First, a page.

Sunscreen Does Not Effectively Protect Against Moles (Melanocytic Nevi)

The most recent meta review on the protective effect of sunscreen against the development of moles (melanocytic nevi) in children does not support the generally accepted paradigm that the use of sunscreen would protect children from the small malformation which are associated with an overall increase in skin cancer risk (de Maleissye. 2012)

In fact, only three of the 15 studies in the meta-analysis de Maleissye et al. have conducted showed a beneficial effect of sunscreen use on the count of melanocytic nevi, while eight studies reported a positive association between sunscreen application and MN count.

Interestingly, Goodson et al. have reported in 2009, already, that a single dose of N-acetyl cysteine (NAC) could provide an alternative to classic coetaneous means of sun protection (Goodson. 2009). Moreover, its inhibitory effect on the UV-induced glutathione depletion could be potentiated by the administration of other dietary anti-oxidants that strengthen the endogenous antioxidant system (Camp. 2011).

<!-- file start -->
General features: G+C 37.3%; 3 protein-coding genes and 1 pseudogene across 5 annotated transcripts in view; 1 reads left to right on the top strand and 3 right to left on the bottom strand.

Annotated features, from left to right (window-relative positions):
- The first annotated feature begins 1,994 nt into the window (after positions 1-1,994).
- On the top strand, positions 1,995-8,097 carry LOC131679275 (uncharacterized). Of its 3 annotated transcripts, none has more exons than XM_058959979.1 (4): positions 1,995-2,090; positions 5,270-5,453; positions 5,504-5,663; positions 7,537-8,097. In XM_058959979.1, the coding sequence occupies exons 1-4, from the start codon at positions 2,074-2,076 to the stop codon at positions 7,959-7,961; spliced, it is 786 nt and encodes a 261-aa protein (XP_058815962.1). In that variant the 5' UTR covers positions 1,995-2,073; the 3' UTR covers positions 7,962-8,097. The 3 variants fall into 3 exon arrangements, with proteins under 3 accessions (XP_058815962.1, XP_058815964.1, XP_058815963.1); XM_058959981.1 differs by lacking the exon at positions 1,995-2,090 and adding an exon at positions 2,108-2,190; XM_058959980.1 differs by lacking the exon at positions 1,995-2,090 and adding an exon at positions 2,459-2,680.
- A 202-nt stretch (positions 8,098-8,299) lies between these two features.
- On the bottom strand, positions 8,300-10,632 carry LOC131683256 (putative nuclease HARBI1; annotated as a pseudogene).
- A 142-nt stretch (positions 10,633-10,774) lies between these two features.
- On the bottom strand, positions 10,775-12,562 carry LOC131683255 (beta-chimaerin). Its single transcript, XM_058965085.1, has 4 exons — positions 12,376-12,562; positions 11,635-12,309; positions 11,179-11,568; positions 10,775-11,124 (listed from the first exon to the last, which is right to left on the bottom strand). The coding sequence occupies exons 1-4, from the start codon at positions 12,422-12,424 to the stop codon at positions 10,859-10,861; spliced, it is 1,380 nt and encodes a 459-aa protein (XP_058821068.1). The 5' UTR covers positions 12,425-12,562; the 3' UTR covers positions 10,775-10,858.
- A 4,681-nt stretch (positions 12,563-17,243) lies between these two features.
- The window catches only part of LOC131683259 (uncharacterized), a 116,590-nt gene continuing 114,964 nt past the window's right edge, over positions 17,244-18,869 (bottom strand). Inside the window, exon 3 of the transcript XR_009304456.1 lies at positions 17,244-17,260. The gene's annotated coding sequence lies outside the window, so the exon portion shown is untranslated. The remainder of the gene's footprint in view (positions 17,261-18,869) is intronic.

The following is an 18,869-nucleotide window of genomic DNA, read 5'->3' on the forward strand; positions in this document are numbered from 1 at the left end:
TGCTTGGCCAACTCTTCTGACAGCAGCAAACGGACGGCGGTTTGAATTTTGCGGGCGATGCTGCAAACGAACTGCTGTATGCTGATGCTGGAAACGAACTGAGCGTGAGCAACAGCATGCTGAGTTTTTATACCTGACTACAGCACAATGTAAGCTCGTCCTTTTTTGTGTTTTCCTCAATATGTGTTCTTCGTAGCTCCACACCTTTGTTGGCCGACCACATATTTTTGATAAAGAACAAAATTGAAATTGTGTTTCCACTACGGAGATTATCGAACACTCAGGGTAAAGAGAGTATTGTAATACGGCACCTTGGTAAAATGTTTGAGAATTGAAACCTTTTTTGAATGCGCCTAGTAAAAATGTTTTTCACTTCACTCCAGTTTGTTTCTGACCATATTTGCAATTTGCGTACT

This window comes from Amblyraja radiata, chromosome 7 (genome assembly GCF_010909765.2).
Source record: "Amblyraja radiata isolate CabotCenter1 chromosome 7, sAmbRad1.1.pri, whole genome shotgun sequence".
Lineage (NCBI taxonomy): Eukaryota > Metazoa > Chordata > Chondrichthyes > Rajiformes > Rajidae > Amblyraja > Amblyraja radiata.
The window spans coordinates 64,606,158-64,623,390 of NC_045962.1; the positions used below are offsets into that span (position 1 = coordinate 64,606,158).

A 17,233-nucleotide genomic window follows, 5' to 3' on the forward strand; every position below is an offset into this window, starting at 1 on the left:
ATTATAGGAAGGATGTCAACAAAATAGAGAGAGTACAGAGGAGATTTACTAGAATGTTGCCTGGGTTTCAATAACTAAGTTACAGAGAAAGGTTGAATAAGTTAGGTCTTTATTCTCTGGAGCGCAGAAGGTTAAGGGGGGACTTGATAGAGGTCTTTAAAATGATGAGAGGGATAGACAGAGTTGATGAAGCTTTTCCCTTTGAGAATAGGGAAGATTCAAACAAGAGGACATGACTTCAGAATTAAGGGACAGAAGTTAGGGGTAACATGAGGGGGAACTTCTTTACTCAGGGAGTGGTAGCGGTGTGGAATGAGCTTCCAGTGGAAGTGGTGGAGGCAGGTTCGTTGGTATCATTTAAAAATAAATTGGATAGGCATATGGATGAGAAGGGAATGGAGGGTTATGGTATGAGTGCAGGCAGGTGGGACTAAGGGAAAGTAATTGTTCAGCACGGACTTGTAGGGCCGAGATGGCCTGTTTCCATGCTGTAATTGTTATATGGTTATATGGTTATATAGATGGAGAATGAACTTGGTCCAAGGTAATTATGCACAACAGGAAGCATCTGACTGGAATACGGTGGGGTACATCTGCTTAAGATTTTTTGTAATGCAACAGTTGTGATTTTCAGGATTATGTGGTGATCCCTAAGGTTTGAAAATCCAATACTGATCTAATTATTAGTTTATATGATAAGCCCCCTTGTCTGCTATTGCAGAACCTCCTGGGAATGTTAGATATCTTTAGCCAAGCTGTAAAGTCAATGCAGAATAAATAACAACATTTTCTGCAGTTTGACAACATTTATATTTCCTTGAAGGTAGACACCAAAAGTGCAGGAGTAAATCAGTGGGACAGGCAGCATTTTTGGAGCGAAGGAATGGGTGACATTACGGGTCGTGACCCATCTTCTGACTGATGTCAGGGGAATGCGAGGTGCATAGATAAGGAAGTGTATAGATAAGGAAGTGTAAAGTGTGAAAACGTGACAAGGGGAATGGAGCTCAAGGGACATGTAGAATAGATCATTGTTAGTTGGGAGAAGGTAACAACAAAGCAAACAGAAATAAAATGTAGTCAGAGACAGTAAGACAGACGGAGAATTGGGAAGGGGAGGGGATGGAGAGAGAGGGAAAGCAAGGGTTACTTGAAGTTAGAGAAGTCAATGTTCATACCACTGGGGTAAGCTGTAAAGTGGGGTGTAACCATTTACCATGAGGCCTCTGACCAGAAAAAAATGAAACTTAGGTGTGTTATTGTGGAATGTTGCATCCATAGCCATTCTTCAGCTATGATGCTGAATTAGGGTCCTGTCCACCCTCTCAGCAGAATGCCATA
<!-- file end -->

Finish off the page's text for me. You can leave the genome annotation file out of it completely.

Camp WL, Turnham JW, Athar M, Elmets CA. New agents for prevention of ultraviolet-induced nonmelanoma skin cancer. Semin Cutan Med Surg. 2011 Mar;30(1):6-13.
de Maleissye MF, Beauchet A, Saiag P, Corrêa M, Godin-Beeckmann S, Haeffelin M, Mahé E. Sunscreen Use and Melanocytic Nevi in Children: A Systematic Review. Pediatr Dermatol. 2012 Sep 20.
Goodson AG, Cotter MA, Cassidy P, Wade M, Florell SR, Liu T, Boucher KM, Grossman D. Use of oral N-acetylcysteine for protection of melanocytic nevi against UV-induced oxidative stress: towards a novel paradigm for melanoma chemoprevention. Clin Cancer Res. 2009 Dec 1;15(23):7434-40.

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